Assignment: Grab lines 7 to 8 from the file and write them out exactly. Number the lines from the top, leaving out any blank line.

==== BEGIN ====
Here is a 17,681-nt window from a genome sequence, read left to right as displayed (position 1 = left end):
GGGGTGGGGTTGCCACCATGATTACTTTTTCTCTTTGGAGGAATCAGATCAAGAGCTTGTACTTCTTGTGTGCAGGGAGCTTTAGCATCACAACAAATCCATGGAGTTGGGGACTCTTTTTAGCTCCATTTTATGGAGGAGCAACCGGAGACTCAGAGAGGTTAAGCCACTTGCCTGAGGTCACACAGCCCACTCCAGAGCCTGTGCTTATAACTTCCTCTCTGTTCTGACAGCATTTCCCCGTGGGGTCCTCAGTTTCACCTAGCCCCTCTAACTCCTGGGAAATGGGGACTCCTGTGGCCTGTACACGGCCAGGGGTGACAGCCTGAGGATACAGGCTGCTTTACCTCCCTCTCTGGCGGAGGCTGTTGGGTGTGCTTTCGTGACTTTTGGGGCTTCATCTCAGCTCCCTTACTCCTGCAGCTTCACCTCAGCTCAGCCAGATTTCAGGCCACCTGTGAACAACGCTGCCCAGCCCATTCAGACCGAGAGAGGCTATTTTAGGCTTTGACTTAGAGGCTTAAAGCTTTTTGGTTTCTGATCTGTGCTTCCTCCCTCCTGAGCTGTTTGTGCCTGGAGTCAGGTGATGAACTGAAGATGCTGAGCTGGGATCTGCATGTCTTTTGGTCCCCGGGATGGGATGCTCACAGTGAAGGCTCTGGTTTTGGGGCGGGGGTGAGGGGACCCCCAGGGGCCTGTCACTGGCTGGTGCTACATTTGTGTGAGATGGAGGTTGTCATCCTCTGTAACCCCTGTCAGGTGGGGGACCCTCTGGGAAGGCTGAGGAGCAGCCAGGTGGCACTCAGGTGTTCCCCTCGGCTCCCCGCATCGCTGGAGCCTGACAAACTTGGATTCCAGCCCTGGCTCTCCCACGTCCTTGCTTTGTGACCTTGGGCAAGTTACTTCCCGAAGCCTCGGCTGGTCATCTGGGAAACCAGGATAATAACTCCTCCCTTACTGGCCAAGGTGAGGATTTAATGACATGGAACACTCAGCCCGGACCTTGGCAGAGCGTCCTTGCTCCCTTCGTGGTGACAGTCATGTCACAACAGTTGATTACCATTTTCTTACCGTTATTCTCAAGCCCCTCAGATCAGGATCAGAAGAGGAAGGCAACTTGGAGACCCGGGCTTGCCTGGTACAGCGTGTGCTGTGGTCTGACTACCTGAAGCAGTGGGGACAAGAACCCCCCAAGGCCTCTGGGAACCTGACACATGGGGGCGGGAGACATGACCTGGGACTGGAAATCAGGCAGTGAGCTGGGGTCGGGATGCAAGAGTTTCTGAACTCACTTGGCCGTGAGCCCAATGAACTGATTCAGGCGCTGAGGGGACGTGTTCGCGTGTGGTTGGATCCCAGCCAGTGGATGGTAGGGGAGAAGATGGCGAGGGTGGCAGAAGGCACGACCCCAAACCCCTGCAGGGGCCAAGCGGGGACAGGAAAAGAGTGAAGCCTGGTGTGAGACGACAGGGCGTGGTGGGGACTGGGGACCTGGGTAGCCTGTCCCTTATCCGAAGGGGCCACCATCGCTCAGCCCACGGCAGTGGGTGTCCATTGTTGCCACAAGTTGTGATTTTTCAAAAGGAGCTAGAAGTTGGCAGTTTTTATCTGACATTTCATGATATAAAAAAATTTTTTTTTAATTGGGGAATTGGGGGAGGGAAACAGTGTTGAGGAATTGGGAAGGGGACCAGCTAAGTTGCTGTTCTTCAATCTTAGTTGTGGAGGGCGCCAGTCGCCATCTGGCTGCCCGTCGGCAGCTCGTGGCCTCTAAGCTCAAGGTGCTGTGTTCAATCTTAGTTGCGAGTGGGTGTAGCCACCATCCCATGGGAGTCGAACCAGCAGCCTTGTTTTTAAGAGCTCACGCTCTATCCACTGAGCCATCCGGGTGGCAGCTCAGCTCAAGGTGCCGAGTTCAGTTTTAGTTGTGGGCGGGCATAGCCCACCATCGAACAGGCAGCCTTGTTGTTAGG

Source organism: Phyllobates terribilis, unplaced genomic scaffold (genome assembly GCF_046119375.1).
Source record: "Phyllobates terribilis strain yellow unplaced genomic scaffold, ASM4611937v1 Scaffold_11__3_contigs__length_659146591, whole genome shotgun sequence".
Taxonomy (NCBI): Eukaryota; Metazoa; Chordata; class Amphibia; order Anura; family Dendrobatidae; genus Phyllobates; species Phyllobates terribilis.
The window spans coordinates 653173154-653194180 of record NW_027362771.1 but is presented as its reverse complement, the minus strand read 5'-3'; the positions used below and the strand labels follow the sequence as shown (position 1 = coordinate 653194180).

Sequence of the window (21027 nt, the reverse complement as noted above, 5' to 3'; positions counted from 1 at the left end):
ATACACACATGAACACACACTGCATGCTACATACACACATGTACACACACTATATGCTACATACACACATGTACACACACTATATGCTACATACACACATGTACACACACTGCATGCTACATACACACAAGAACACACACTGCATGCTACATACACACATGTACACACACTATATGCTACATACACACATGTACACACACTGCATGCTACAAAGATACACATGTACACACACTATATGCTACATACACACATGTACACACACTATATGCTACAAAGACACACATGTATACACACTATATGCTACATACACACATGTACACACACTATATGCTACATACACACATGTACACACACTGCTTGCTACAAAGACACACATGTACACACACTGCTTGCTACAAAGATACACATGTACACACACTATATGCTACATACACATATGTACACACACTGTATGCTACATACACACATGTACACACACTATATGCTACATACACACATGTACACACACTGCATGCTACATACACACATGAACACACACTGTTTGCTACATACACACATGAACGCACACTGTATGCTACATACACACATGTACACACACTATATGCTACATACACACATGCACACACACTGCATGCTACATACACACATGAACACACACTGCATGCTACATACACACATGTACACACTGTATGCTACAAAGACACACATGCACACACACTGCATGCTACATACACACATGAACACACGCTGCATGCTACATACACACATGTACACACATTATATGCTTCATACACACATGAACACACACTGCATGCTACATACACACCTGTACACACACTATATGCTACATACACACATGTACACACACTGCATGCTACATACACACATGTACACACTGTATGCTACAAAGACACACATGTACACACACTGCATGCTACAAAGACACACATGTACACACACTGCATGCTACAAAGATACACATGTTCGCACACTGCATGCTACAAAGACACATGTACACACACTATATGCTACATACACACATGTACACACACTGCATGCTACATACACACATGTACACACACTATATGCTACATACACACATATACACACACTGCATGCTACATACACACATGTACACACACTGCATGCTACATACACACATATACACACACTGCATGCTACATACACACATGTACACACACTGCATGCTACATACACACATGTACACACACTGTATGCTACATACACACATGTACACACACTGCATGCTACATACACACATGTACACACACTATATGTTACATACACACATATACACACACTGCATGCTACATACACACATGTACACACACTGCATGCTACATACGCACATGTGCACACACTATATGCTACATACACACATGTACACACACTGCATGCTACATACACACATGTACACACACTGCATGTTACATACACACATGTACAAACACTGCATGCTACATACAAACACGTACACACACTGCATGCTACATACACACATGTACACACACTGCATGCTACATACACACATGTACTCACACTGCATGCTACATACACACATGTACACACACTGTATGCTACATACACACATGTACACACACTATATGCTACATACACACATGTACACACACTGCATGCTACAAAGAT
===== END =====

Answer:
Sequence of the window (21027 nt, the reverse complement as noted above, 5' to 3'; positions counted from 1 at the left end):
ATACACACATGAACACACACTGCATGCTACATACACACATGTACACACACTATATGCTACATACACACATGTACACACACTATATGCTACATACACACATGTACACACACTGCATGCTACATACACACAAGAACACACACTGCATGCTACATACACACATGTACACACACTATATGCTACATACACACATGTACACACACTGCATGCTACAAAGATACACATGTACACACACTATATGCTACATACACACATGTACACACACTATATGCTACAAAGACACACATGTATACACACTATATGCTACATACACACATGTACACACACTATATGCTACATACACACATGTACACACACTGCTTGCTACAAAGACACACATGTACACACACTGCTTGCTACAAAGATACACATGTACACACACTATATGCTACATACACATATGTACACACACTGTATGCTACATACACACATGTACACACACTATATGCTACATACACACATGTACACACACTGCATGCTACATACACACATGAACACACACTGTTTGCTACATACACACATGAACGCACACTGTATGCTACATACACACATGTACACACACTATATGCTACATACACACATGCACACACACTGCATGCTACATACACACATGAACACACACTGCATGCTACATACACACATGTACACACTGTATGCTACAAAGACACACATGCACACACACTGCATGCTACATACACACATGAACACACGCTGCATGCTACATACACACATGTACACACATTATATGCTTCATACACACATGAACACACACTGCATGCTACATACACACCTGTACACACACTATATGCTACATACACACATGTACACACACTGCATGCTACATACACACATGTACACACTGTATGCTACAAAGACACACATGTACACACACTGCATGCTACAAAGACACACATGTACACACACTGCATGCTACAAAGATACACATGTTCGCACACTGCATGCTACAAAGACACATGTACACACACTATATGCTACATACACACATGTACACACACTGCATGCTACATACACACATGTACACACACTATATGCTACATACACACATATACACACACTGCATGCTACATACACACATGTACACACACTGCATGCTACATACACACATATACACACACTGCATGCTACATACACACATGTACACACACTGCATGCTACATACACACATGTACACACACTGTATGCTACATACACACATGTACACACACTGCATGCTACATACACACATGTACACACACTATATGTTACATACACACATATACACACACTGCATGCTACATACACACATGTACACACACTGCATGCTACATACGCACATGTGCACACACTATATGCTACATACACACATGTACACACACTGCATGCTACATACACACATGTACACACACTGCATGTTACATACACACATGTACAAACACTGCATGCTACATACAAACACGTACACACACTGCATGCTACATACACACATGTACACACACTGCATGCTACATACACACATGTACTCACACTGCATGCTACATACACACATGTACACACACTGTATGCTACATACACACATGTACACACACTATATGCTACATACACACATGTACACACACTGCATGCTACAAAGAT